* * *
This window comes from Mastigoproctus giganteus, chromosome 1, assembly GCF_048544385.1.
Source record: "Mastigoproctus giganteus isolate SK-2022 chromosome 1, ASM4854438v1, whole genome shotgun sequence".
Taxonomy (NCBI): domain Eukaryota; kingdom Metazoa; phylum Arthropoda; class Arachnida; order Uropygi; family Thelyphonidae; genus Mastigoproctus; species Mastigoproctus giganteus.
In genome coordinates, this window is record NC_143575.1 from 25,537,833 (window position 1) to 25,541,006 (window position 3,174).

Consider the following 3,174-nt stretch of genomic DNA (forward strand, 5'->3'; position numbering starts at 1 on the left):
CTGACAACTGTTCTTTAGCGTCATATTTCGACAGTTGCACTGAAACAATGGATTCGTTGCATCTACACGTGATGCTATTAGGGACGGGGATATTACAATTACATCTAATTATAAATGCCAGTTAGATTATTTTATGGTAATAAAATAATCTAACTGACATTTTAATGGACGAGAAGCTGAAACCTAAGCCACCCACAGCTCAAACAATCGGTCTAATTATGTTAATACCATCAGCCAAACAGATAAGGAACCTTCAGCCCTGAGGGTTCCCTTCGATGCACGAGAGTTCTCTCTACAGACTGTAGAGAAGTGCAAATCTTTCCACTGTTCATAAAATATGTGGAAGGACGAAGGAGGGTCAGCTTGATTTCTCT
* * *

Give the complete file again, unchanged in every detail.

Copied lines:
This window comes from Mastigoproctus giganteus, chromosome 1, assembly GCF_048544385.1.
Source record: "Mastigoproctus giganteus isolate SK-2022 chromosome 1, ASM4854438v1, whole genome shotgun sequence".
Taxonomy (NCBI): domain Eukaryota; kingdom Metazoa; phylum Arthropoda; class Arachnida; order Uropygi; family Thelyphonidae; genus Mastigoproctus; species Mastigoproctus giganteus.
In genome coordinates, this window is record NC_143575.1 from 25,537,833 (window position 1) to 25,541,006 (window position 3,174).

Consider the following 3,174-nt stretch of genomic DNA (forward strand, 5'->3'; position numbering starts at 1 on the left):
CTGACAACTGTTCTTTAGCGTCATATTTCGACAGTTGCACTGAAACAATGGATTCGTTGCATCTACACGTGATGCTATTAGGGACGGGGATATTACAATTACATCTAATTATAAATGCCAGTTAGATTATTTTATGGTAATAAAATAATCTAACTGACATTTTAATGGACGAGAAGCTGAAACCTAAGCCACCCACAGCTCAAACAATCGGTCTAATTATGTTAATACCATCAGCCAAACAGATAAGGAACCTTCAGCCCTGAGGGTTCCCTTCGATGCACGAGAGTTCTCTCTACAGACTGTAGAGAAGTGCAAATCTTTCCACTGTTCATAAAATATGTGGAAGGACGAAGGAGGGTCAGCTTGATTTCTCT